Monday, July 27, 2015
The house was full, all our daughters (all eight, Steve’s four and my four) and most of their husbands and boyfriends arrived. Our home is too small to accommodate everyone in one room comfortably, so they spilled outside to the yard and the front porch.
Steve filled our fire pit with dry grayed wood and started the fire for s’mores; we waited for the fire to burn down to slow embers—marshmallow roasting coals. The fireflies blinked yellow blurs of light all over the yard. The vocal cicadas filled the evening with their loud voices. And my grandsons wanted me to play.
“Run, Noni, Run!” Elijah and Judah cried. Their grins wide, eyes alight, and expectancy beamed in their faces. And of course, I ran. Barefoot I circled and zig-zagged, and these little boys chased me. Their bursts of laughter only fed my energy, nourished the grandmother soul of me. Even while running I felt the joy bubble up in me.
Elijah plopped down in the grass. I asked him if he was tired, and he explained that he just needed to rest a minute. Just for a minute he clarified. I joined him, and Judah joined us. The rest didn’t last long. Little boy batteries recharge must faster than older women batteries! We were up again running through the rain grown grass. Certainly running is not an everyday event for me, but it is a freeing thing to run uninhibited and unfiltered by pretension and protocol. Finally, this almost fifty-year-old Noni had to stop. Pulling air deep into my lungs, I forced it to go all the way down.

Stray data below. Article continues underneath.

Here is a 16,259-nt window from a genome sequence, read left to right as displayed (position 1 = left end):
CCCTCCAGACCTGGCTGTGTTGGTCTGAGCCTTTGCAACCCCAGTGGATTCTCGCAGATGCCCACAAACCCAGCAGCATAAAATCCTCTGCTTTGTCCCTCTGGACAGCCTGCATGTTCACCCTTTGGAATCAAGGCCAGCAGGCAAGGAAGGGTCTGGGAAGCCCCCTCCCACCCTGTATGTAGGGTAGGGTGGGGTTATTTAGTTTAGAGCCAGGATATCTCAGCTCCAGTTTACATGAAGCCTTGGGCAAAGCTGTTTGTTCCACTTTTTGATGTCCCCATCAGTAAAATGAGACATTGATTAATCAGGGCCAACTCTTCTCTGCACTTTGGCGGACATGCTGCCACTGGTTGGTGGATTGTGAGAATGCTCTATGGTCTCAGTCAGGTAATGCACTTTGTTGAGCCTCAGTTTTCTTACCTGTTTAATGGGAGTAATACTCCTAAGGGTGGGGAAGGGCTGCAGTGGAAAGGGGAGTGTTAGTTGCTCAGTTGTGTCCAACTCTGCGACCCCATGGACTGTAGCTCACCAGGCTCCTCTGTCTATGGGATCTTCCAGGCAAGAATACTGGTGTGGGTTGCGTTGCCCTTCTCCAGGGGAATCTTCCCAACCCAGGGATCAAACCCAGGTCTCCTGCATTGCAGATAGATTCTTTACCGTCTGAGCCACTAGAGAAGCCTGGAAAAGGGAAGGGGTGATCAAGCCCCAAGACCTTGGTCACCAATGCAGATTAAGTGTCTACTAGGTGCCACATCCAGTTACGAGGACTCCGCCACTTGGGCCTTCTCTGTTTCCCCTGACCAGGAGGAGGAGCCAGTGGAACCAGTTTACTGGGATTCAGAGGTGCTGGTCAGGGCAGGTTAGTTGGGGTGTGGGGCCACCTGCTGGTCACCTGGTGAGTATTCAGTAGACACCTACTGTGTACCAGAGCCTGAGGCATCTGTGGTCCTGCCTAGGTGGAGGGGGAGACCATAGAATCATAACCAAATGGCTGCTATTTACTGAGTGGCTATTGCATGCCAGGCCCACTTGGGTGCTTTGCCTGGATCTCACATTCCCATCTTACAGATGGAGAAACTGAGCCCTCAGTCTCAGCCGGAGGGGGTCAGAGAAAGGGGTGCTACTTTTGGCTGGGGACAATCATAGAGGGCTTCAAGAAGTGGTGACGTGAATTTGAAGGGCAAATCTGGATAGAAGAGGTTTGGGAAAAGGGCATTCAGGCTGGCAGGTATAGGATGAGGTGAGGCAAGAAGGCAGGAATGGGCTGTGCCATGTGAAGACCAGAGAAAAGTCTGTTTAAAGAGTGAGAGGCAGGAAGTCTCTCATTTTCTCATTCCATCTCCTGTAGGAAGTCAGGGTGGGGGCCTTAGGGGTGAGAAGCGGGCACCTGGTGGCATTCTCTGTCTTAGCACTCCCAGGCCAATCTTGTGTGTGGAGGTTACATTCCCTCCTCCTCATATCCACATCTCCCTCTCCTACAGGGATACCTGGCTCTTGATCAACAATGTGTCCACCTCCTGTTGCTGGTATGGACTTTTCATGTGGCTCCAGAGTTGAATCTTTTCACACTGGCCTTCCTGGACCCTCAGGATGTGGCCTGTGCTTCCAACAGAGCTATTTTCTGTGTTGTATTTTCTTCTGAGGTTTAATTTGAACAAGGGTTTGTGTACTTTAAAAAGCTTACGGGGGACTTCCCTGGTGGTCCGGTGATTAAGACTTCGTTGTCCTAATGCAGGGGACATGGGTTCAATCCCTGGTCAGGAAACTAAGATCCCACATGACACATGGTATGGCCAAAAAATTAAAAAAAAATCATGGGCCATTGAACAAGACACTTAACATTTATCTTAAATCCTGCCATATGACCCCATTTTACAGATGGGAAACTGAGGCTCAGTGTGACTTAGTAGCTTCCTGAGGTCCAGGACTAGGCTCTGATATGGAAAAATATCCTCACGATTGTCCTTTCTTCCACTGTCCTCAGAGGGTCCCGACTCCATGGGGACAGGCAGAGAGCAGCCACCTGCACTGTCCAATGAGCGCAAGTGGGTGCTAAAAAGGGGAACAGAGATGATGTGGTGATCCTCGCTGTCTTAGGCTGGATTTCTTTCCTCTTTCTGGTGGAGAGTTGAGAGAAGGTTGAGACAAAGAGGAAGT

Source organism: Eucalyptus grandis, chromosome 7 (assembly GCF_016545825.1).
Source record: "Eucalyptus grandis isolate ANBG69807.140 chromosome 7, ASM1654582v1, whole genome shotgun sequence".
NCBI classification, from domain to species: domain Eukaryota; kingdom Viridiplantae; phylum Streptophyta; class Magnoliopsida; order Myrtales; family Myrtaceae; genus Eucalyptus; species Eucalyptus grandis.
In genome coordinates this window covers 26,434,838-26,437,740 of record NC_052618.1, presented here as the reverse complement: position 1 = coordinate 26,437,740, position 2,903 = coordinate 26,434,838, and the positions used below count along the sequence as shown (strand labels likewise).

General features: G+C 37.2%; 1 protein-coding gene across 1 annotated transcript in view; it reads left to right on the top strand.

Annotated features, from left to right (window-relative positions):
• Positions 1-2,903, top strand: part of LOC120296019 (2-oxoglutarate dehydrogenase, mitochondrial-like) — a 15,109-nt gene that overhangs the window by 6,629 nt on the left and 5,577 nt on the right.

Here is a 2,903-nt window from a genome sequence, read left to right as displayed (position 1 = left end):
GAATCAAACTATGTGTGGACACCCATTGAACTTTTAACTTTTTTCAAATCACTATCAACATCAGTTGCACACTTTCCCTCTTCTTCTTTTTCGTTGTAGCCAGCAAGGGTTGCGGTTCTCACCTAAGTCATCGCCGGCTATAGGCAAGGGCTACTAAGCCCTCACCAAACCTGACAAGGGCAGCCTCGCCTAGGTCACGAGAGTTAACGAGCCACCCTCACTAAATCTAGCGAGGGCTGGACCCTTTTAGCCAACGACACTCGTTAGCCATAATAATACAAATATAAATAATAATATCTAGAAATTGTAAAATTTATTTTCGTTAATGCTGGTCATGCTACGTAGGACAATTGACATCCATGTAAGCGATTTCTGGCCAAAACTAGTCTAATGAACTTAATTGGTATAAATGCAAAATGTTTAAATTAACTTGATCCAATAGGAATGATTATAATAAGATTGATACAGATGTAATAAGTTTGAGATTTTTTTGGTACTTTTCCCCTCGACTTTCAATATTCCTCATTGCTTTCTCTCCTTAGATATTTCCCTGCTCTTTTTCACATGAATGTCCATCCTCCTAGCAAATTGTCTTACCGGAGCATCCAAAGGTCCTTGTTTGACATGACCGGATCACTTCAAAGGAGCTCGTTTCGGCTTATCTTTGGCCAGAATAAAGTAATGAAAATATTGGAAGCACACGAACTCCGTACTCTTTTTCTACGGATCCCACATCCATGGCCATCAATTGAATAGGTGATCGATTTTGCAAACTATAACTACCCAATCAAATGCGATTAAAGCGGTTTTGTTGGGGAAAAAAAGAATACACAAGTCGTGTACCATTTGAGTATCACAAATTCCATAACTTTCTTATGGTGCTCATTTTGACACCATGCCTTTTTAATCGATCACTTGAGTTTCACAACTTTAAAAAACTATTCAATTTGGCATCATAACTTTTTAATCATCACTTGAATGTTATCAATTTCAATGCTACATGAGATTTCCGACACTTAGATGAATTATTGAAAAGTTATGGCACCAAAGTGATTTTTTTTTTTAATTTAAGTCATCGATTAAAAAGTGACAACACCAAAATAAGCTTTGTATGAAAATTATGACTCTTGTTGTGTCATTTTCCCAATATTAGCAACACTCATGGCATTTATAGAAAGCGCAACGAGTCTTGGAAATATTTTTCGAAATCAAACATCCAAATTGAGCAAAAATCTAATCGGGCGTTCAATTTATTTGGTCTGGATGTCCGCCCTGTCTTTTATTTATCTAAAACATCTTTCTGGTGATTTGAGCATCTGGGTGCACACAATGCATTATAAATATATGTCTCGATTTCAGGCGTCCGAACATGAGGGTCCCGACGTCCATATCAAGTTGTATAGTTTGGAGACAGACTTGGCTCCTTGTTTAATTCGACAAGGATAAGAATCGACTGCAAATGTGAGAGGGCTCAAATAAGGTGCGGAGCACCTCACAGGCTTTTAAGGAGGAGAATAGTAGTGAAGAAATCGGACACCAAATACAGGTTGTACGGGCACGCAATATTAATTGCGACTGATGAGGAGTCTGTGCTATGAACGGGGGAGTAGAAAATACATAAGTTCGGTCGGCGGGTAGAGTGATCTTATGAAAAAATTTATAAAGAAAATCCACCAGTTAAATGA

But little boy voices shouted, “Run, Noni. Do it again.” I told the boys Noni was out of breath.
Usually and thens come to us unplanned, unpracticed, and unexpected.
Elijah came to me, tapped me on the leg, looked up at me, and said, “Noni, are you out of breath?”
“I am Elijah. Wait just a second and let me get my breath, and then I’ll run with you again.”
I wish I had the ability to stop time, to hit rewind and reverse and replay. If I did, I would watch this moment over and over again.
Elijah pressed his little hand against his mouth and then lifted that hand to me.
“Here, Noni. You can have my breath.”
He peered up at me in such serious earnestness, so generous.